In 1897 the Bayer chemist Felix Hoffmann discovered a new process for modifying salicyclic acid (a remedy for fever and inflammation which unfortunately has excruciating digestive side effects) to produce acetylsalicyclic acid (ASA). This compound was given the trade name Aspirin. Although the healing powers of salicylates (derived from willow bark) had been known for centuries, Hoffmann was the first to create a tolerable form of the compound and a reliable process for making it.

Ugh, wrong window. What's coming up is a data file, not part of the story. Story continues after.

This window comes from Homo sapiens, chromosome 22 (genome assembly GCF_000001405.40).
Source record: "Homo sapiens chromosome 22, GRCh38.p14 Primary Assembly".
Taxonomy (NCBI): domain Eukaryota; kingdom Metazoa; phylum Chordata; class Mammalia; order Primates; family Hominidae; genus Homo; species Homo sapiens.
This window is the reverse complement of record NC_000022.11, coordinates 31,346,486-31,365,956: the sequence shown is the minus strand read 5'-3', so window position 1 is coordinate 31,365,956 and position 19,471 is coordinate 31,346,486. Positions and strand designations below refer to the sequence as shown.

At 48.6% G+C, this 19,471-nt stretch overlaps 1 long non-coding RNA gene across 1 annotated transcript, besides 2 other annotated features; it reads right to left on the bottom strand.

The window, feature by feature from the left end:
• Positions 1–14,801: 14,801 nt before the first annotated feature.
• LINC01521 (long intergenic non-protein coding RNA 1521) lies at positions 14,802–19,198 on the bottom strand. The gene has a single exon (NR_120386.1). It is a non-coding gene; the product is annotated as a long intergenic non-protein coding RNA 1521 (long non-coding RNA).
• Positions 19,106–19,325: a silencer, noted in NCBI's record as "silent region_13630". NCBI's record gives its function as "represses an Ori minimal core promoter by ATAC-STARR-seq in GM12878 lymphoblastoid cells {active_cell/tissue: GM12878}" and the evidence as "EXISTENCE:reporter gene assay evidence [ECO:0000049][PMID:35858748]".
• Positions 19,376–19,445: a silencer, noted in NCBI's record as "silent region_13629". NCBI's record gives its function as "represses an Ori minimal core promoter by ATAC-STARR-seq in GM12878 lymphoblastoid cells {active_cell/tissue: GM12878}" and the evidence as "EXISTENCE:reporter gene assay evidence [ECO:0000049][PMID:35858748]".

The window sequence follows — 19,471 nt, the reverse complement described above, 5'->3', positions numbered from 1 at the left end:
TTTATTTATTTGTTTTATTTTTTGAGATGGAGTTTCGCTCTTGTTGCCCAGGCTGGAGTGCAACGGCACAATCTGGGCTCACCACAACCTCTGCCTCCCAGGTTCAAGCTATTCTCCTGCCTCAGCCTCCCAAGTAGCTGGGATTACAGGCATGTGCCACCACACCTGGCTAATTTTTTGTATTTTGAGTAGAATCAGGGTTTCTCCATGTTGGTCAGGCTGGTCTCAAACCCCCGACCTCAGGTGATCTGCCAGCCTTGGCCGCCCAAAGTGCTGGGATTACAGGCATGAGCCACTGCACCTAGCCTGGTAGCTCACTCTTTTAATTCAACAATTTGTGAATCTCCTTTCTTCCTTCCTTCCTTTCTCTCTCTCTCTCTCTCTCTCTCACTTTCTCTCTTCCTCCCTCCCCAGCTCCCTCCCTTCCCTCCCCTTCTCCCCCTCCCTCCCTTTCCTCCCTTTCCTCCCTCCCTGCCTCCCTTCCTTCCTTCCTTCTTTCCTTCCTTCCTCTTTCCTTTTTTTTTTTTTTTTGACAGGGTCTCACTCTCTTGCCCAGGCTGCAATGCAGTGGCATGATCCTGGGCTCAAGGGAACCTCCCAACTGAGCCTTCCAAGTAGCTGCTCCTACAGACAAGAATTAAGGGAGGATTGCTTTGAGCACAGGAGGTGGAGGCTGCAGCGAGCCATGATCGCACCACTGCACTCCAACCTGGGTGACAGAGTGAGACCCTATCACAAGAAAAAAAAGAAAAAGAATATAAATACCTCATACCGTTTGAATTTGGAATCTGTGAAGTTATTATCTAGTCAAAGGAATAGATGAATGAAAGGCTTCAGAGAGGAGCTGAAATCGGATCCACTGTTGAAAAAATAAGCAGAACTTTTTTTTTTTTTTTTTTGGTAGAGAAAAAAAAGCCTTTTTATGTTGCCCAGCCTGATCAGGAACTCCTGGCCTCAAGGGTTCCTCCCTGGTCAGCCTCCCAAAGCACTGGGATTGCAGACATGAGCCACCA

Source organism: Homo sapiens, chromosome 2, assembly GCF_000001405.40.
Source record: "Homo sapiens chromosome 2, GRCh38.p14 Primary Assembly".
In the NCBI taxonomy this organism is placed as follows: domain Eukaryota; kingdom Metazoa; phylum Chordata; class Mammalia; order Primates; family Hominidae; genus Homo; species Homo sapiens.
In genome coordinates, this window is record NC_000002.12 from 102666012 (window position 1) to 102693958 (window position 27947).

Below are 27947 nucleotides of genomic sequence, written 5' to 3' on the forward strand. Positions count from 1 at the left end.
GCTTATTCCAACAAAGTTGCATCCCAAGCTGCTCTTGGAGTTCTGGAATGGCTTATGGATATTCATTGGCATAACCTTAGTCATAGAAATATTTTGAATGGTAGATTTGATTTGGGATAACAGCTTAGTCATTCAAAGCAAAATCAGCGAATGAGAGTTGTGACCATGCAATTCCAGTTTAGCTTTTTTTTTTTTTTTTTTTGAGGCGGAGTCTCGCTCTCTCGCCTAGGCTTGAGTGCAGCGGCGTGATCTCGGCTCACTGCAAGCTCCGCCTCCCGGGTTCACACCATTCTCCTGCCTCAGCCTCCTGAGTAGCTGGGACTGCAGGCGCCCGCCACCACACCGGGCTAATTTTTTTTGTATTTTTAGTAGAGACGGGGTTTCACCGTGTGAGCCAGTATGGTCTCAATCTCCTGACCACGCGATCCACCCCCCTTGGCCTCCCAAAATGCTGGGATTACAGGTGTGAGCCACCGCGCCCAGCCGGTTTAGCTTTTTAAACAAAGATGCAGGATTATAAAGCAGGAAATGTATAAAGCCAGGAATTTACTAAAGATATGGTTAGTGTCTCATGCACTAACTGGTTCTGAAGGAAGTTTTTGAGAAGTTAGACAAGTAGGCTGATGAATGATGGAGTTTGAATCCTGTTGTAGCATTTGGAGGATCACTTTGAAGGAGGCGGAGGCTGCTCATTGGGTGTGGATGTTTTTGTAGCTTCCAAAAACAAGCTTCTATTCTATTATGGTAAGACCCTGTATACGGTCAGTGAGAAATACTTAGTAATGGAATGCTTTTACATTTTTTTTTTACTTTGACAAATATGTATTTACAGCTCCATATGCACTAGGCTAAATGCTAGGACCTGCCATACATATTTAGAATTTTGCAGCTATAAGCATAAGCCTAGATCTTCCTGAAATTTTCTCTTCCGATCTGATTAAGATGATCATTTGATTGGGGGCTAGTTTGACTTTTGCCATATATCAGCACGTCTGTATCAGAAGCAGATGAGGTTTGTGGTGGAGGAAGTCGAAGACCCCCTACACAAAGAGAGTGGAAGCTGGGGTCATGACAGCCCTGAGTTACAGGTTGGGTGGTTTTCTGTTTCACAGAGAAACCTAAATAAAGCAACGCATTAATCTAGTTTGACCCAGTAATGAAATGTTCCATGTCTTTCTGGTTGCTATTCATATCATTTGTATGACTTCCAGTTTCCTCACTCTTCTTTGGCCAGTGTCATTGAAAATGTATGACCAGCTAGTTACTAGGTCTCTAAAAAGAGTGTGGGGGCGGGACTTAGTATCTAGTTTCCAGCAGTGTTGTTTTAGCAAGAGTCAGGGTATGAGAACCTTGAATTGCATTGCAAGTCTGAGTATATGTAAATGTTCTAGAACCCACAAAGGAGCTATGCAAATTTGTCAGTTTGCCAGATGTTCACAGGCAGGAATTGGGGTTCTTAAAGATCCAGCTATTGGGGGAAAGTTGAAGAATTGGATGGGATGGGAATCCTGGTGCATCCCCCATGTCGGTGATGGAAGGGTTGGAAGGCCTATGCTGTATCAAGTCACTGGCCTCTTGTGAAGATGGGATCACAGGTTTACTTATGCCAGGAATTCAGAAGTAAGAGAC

Hoffman’s supervisor, Chemist Arthur Eichengruen, enthusiastically recommended Aspirin be taken to market 1898. The Bayer Company, after cursory consideration, rejected it. Ostensibly, the objection was that Aspirin would have an “enfeebling” action on the heart. “The product has no value,” Hoffman’s boss pronounced confidently.
We now know that that the real reason Bayer initially rejected Aspirin was that its management was excited about another new product. Bayer was readying a major marketing effort behind their astonishingly effective new cough syrup. This was Heroin.